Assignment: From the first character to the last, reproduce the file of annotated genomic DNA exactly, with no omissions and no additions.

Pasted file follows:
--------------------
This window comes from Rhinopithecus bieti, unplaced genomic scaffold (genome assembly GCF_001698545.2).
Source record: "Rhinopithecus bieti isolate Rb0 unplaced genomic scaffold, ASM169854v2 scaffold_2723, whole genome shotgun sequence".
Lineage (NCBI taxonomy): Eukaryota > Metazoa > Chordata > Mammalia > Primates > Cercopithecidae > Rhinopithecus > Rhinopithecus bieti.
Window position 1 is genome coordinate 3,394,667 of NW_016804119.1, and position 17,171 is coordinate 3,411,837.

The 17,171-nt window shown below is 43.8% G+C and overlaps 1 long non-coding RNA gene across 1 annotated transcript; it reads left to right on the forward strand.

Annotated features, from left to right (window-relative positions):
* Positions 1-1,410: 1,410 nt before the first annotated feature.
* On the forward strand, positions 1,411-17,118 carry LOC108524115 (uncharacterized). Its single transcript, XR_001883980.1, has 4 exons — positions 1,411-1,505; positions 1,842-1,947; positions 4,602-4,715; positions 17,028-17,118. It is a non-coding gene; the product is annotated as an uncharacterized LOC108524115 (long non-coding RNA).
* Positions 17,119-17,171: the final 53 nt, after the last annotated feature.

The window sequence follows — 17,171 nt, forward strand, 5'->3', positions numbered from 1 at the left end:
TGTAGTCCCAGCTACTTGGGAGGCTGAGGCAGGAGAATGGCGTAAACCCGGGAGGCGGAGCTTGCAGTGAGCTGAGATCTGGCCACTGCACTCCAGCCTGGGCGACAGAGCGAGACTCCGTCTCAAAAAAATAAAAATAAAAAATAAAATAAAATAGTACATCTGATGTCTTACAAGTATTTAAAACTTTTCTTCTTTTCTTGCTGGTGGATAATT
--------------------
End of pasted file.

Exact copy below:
This window comes from Rhinopithecus bieti, unplaced genomic scaffold (genome assembly GCF_001698545.2).
Source record: "Rhinopithecus bieti isolate Rb0 unplaced genomic scaffold, ASM169854v2 scaffold_2723, whole genome shotgun sequence".
Lineage (NCBI taxonomy): Eukaryota > Metazoa > Chordata > Mammalia > Primates > Cercopithecidae > Rhinopithecus > Rhinopithecus bieti.
Window position 1 is genome coordinate 3,394,667 of NW_016804119.1, and position 17,171 is coordinate 3,411,837.

The 17,171-nt window shown below is 43.8% G+C and overlaps 1 long non-coding RNA gene across 1 annotated transcript; it reads left to right on the forward strand.

Annotated features, from left to right (window-relative positions):
* Positions 1-1,410: 1,410 nt before the first annotated feature.
* On the forward strand, positions 1,411-17,118 carry LOC108524115 (uncharacterized). Its single transcript, XR_001883980.1, has 4 exons — positions 1,411-1,505; positions 1,842-1,947; positions 4,602-4,715; positions 17,028-17,118. It is a non-coding gene; the product is annotated as an uncharacterized LOC108524115 (long non-coding RNA).
* Positions 17,119-17,171: the final 53 nt, after the last annotated feature.

The window sequence follows — 17,171 nt, forward strand, 5'->3', positions numbered from 1 at the left end:
TGTAGTCCCAGCTACTTGGGAGGCTGAGGCAGGAGAATGGCGTAAACCCGGGAGGCGGAGCTTGCAGTGAGCTGAGATCTGGCCACTGCACTCCAGCCTGGGCGACAGAGCGAGACTCCGTCTCAAAAAAATAAAAATAAAAAATAAAATAAAATAGTACATCTGATGTCTTACAAGTATTTAAAACTTTTCTTCTTTTCTTGCTGGTGGATAATT